You may be wondering, who is Brian McLaren? I think the title of one of his earlier books paints the best picture of this man: "A Generous Orthodoxy: Why I Am A Missional, Evangelical, Post/Protestant, Liberal/Conservative, Mystical/Poetic, Biblical, Charismatic/Contemplative, Fundamentalist/Calvinist, Anabaptist/Anglican, Methodist, Catholic, Green, Incarnational, Depressed-Yet-Hopeful, Emergent, Unfinished CHRISTIAN". And I think he has a message that we should all hear!
So for today's blog post, I'd like to give you a quick synopsis of Brian McLaren's book, "Everything Must Change". But this is no replacement for reading it. There is a lot of good stuff in there!
Here we go:
McLaren started on this journey years ago when he found himself struggling with the questions that Christians asked. He told a story about working with youth in the 70s and asking them what issues their churches were fighting about. "Whether or not to play guitars in worship...Whether or not to build a new building....Should we be speaking in tongues...." He put that list on the wall to the right. He then asked them what things kept them awake at night worrying. "Nuclear war...Poverty...Disease...Nuclear winter..." He put that list on the wall to the left. He looked back and forth. There was not an issue in common between the two lists.
“When I was a pastor, people often asked my opinion on hot-button issues like evolution, abortion, and homosexuality. The problem was that after discussing those issues in all of their importance and intensity, I couldn’t help asking other questions: Why do we need to have singular and firm opinions on the protection of the unborn, but not about how to help poor people and how to avoid killing people labeled enemies who are already born? Or why are we so concerned about the legitimacy of homosexual marriage but not about the legitimacy of fossil fuels or the proliferation of weapons of mass destruction (and in particular, our weapons as opposed to theirs)? Or why are so many religious people arguing about the origin of species but so few concerned about the extinction of species?”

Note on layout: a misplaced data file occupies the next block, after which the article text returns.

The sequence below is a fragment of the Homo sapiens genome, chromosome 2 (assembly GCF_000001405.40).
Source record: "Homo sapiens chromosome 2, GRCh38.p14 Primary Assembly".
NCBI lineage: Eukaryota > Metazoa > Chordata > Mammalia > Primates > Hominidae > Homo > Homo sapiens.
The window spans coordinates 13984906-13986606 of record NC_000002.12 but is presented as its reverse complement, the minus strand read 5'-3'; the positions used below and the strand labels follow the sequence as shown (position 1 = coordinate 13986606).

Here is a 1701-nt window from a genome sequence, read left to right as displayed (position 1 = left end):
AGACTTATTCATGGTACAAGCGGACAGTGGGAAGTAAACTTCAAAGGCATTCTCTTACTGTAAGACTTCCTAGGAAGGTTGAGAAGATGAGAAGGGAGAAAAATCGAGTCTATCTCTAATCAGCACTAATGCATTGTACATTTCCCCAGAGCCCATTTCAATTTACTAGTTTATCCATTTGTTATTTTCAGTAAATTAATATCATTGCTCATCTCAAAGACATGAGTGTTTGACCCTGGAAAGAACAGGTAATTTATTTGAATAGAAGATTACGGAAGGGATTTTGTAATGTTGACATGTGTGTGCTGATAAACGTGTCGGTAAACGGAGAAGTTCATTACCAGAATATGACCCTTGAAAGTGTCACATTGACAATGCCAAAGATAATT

~ Brian McLaren, from Everything Must Change
So, McLaren set out to discover what were the most important global problems. He concluded that we're suffering from four crises - prosperity, equity, security, and religious. He then built a model where prosperity, equity, and security are three interdependent cogs driving the "machine" that is our society. This machine is then situated inside of the environment where the only input is sunlight and the only output is heat. This machine would work fine if everything stayed in balance, but as we all know, it's not in balance. Prosperity has grown to the point that the gap between rich and poor is out of balance, the equity system is not able to keep prosperity in balance, which leads to rich people feeling unsafe since they know the poor outnumber the rich. And the whole system has grown too large for the capacity of the environment to support it.
McLaren suggests that the reason for these crises is the central cog, which drives the three wheels. That central cog is our framing story. There are four framing stories in society today: domination, revolution, scapegoating, and withdrawal. Domination says, "if only we were in charge"; revolution says, "if only they weren't in charge"; scapegoating says, "our problem is X" (i.e. illegal immigrants); withdrawal says, "let's get outta here!". The answer to these global crises is to reclaim Jesus' framing story which says, "Don't dominate, serve! Don't get revenge, reconcile! Don't scapegoat, embrace! Don't isolate, draw near and heal!"
The reality is that climate change affects all of us...there's no "us" and "them", we're all in this together.
I have an example to make this more concrete. Someone asked about capitalism versus communism. McLaren's response was that the question is not about one versus the other, they are just two different responses to the same issue. Capitalism isn't inherently bad. The problem is that capitalism, as it is currently used, has the goal of maximizing profit. What we need to do is change the goal of capitalism to maximizing empolyment while also making a profit. This is how we can change our framing story and make our society more equitable.
Hearing Brian McLaren helped me to see that our global problems are not insurmountable. I came away with a renewed sense of hope and excitement. We just need to be asking the right questions and holding less tightly to our preconceived ideas of Christianity and of Jesus Christ.